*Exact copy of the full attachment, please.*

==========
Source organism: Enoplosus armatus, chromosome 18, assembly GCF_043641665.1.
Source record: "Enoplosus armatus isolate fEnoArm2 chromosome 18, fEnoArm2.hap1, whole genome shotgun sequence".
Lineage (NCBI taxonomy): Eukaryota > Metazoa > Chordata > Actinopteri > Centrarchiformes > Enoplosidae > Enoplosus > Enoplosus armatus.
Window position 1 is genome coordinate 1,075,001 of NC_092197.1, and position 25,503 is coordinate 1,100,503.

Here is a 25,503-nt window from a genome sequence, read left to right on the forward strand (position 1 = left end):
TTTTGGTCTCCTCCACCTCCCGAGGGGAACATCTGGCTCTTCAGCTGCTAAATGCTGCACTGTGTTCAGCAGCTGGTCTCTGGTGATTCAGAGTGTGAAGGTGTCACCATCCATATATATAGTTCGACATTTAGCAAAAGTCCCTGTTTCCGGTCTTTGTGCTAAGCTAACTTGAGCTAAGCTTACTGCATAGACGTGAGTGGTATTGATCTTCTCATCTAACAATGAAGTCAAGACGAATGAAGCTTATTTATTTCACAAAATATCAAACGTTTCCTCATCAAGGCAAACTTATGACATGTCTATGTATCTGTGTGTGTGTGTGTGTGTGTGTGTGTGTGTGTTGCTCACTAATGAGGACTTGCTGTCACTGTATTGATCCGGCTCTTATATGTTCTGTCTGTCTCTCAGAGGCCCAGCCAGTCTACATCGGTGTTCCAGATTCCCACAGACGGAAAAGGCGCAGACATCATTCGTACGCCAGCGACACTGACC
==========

Source organism: Enoplosus armatus, chromosome 18, assembly GCF_043641665.1.
Source record: "Enoplosus armatus isolate fEnoArm2 chromosome 18, fEnoArm2.hap1, whole genome shotgun sequence".
Lineage (NCBI taxonomy): Eukaryota > Metazoa > Chordata > Actinopteri > Centrarchiformes > Enoplosidae > Enoplosus > Enoplosus armatus.
Window position 1 is genome coordinate 1,075,001 of NC_092197.1, and position 25,503 is coordinate 1,100,503.

Here is a 25,503-nt window from a genome sequence, read left to right on the forward strand (position 1 = left end):
TTTTGGTCTCCTCCACCTCCCGAGGGGAACATCTGGCTCTTCAGCTGCTAAATGCTGCACTGTGTTCAGCAGCTGGTCTCTGGTGATTCAGAGTGTGAAGGTGTCACCATCCATATATATAGTTCGACATTTAGCAAAAGTCCCTGTTTCCGGTCTTTGTGCTAAGCTAACTTGAGCTAAGCTTACTGCATAGACGTGAGTGGTATTGATCTTCTCATCTAACAATGAAGTCAAGACGAATGAAGCTTATTTATTTCACAAAATATCAAACGTTTCCTCATCAAGGCAAACTTATGACATGTCTATGTATCTGTGTGTGTGTGTGTGTGTGTGTGTGTGTGTGTTGCTCACTAATGAGGACTTGCTGTCACTGTATTGATCCGGCTCTTATATGTTCTGTCTGTCTCTCAGAGGCCCAGCCAGTCTACATCGGTGTTCCAGATTCCCACAGACGGAAAAGGCGCAGACATCATTCGTACGCCAGCGACACTGACC